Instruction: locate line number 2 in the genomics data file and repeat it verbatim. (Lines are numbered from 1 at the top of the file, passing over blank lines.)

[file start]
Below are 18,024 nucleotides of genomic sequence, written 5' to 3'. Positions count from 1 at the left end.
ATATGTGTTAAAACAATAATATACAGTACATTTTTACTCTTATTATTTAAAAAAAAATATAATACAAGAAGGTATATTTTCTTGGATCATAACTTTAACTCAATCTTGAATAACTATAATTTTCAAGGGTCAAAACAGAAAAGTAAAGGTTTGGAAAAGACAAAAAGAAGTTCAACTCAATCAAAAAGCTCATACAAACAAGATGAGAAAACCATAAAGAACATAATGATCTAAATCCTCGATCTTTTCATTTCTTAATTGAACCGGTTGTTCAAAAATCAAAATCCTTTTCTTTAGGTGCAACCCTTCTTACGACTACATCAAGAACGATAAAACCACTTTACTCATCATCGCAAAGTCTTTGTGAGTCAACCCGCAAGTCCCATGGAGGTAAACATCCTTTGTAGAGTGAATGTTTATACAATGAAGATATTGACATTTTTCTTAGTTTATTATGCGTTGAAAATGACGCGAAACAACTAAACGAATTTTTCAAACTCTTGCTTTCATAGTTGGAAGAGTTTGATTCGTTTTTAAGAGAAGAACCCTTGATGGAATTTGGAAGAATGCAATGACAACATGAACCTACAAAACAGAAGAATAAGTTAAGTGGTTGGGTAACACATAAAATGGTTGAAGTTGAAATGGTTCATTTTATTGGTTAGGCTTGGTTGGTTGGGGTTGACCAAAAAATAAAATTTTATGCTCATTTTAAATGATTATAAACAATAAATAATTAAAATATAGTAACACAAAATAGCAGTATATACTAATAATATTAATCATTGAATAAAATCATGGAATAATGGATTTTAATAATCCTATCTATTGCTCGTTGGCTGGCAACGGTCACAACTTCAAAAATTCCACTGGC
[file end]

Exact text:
ATATGTGTTAAAACAATAATATACAGTACATTTTTACTCTTATTATTTAAAAAAAAATATAATACAAGAAGGTATATTTTCTTGGATCATAACTTTAACTCAATCTTGAATAACTATAATTTTCAAGGGTCAAAACAGAAAAGTAAAGGTTTGGAAAAGACAAAAAGAAGTTCAACTCAATCAAAAAGCTCATACAAACAAGATGAGAAAACCATAAAGAACATAATGATCTAAATCCTCGATCTTTTCATTTCTTAATTGAACCGGTTGTTCAAAAATCAAAATCCTTTTCTTTAGGTGCAACCCTTCTTACGACTACATCAAGAACGATAAAACCACTTTACTCATCATCGCAAAGTCTTTGTGAGTCAACCCGCAAGTCCCATGGAGGTAAACATCCTTTGTAGAGTGAATGTTTATACAATGAAGATATTGACATTTTTCTTAGTTTATTATGCGTTGAAAATGACGCGAAACAACTAAACGAATTTTTCAAACTCTTGCTTTCATAGTTGGAAGAGTTTGATTCGTTTTTAAGAGAAGAACCCTTGATGGAATTTGGAAGAATGCAATGACAACATGAACCTACAAAACAGAAGAATAAGTTAAGTGGTTGGGTAACACATAAAATGGTTGAAGTTGAAATGGTTCATTTTATTGGTTAGGCTTGGTTGGTTGGGGTTGACCAAAAAATAAAATTTTATGCTCATTTTAAATGATTATAAACAATAAATAATTAAAATATAGTAACACAAAATAGCAGTATATACTAATAATATTAATCATTGAATAAAATCATGGAATAATGGATTTTAATAATCCTATCTATTGCTCGTTGGCTGGCAACGGTCACAACTTCAAAAATTCCACTGGC